March 26, 2005 - Some changes are afoot at the One Stop Career Center.
Locally, the biggest change at Yuba City's One Stop Career Center is a move from 800 Plumas St. to 256 Wilbur Ave., where services will be consolidated. Feather River Academy is leaving to take over its new campus, making space for the One-Stop Center.
"This is a good location for the population we serve as Town Center moves this way," said Bob Ginther, assistant superintendent with the Career Training and Education Center.
But legislators in Washington also have their plans for the center. New legislation is being considered that would revamp workforce training including the One-Stop Center.
Moving will begin next week and should be finished by April 8.
The center's new quarters on Wilbur Avenue total 4,600 square feet - a little smaller than the 5,200-square-foot Plumas Street office but enough to do the job, said Joe D'Andrea, director of the Career Training and Education Center, a program run by the Sutter County Superintendent of Schools office that includes the One Stop Career Center.
"(It's) a little bit less but not enough to cause problems," D'Andrea said. "There'll be plenty of room."
The move may be the first of many changes at the center depending on what happens in Washington, D.C.
Congress is considering new legislation that would change the center's emphasis. Ginther said the push may be to provide fewer services to businesses with more of a focus on job seekers. It's part of a reauthorization of the Workforce Investment Act.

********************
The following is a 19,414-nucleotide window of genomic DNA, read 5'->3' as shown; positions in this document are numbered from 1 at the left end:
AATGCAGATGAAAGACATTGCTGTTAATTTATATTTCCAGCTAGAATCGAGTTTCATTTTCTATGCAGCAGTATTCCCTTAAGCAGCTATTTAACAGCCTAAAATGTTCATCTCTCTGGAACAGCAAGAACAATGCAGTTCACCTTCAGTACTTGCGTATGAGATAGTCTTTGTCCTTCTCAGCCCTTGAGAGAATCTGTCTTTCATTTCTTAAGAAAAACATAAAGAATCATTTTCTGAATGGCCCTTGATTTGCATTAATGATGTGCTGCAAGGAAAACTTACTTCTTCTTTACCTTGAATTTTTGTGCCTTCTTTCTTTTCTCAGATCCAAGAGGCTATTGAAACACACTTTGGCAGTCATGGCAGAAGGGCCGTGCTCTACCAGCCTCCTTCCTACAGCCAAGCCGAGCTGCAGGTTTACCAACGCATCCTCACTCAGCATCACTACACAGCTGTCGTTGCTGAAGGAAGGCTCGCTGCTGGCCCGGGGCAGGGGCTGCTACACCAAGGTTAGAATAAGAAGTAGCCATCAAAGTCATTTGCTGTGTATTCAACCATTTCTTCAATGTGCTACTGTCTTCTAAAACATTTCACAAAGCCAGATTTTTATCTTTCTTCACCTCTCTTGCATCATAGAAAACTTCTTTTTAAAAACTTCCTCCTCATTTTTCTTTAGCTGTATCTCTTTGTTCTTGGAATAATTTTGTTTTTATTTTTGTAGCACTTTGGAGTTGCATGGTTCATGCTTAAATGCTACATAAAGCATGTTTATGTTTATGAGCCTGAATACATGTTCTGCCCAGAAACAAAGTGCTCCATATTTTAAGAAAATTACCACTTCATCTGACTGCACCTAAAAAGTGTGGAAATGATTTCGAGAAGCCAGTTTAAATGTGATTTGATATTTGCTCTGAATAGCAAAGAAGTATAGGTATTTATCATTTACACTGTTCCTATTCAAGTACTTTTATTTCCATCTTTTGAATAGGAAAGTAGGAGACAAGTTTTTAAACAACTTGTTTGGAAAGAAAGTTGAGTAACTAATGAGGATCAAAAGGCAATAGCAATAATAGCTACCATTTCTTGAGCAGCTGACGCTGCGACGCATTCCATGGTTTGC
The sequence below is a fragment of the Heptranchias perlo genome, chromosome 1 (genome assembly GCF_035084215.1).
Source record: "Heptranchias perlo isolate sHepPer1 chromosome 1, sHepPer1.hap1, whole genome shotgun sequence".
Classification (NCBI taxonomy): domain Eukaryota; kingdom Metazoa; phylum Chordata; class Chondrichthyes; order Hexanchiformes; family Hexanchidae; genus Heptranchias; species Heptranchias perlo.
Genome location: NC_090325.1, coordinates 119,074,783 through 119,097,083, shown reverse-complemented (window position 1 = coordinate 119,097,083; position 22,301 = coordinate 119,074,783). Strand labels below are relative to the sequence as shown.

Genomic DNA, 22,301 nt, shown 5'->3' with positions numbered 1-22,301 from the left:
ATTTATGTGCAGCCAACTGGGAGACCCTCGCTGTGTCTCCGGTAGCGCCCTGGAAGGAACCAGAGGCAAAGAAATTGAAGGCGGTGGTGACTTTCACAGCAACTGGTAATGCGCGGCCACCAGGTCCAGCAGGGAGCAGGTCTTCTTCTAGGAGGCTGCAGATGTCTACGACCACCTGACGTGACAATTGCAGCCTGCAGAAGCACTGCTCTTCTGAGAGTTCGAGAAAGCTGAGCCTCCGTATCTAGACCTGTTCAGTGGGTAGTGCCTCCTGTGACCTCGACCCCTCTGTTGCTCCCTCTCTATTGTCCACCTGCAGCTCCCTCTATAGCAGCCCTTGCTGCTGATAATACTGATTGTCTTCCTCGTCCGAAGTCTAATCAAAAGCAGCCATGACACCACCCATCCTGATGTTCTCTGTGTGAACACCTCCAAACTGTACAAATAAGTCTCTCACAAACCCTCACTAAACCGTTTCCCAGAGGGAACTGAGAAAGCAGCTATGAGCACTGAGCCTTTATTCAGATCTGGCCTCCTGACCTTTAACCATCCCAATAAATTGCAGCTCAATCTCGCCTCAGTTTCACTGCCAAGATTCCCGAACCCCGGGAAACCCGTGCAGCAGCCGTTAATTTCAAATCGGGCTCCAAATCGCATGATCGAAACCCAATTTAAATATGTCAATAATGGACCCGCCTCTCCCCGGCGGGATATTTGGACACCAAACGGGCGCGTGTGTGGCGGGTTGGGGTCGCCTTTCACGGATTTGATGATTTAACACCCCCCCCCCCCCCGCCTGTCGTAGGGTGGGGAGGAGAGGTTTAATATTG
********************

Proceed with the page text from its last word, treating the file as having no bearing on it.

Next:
Versions of the bills include a personal re-employment account that would allocate training money to people who are about to run out of unemployment, and a requirement to put members of faith-based organizations on local Workforce Investment Boards.
The new act was touted as a sweeping reform of the nation's job training system in a March 4 speech by Assistant Secretary of Labor for Employment and Training Emily Stover DeRocco. The centerpiece of the reform is the consolidation of the four major Workforce Investment Act and Wagner-Peyser funding streams into a single job-training grant. Governors would get the option to include an additional five related programs into that single grant.
DeRocco said the new system would be more flexible and locally customized, would allow governors to move resources toward regional needs, and help mayors and commissioners preserve jobs.
A shift away from employers would represent a shift in emphasis for the local center. Only a year ago, the center announced that it would offer more services to businesses. Since then, the center has offered training in popular management techniques, teaching employees on how to deal with change and how to provide good customer service. Other services include employee handbook development, labor law education, and of course, providing employees top businesses.
Ginther, who is retiring April 15 to pursue a career in private sector consulting, said more and more employers are coming to the center for recruiting. A General Accounting Office study supports that, finding that 50 percent of employers use One Stop Career Centers.
"We've seen a steady increase," Ginther said. "More and more employers are coming to us to assist them," Ginther said.
The local One Stop Career Center served 24,000 "walk-in" clients during the fiscal year ended June 30, 2004.
While demand is growing, the center's budget has been cut 40 percent over the past two years, Ginther said.
The center will "max out" its ability to serve people at some point if it tries to serve more people with fewer dollars. But so far that has not been a problem, Ginther said.
Appeal-Democrat reporter John Dickey can be reached at 749-4711. You may e-mail him at firstname.lastname@example.org.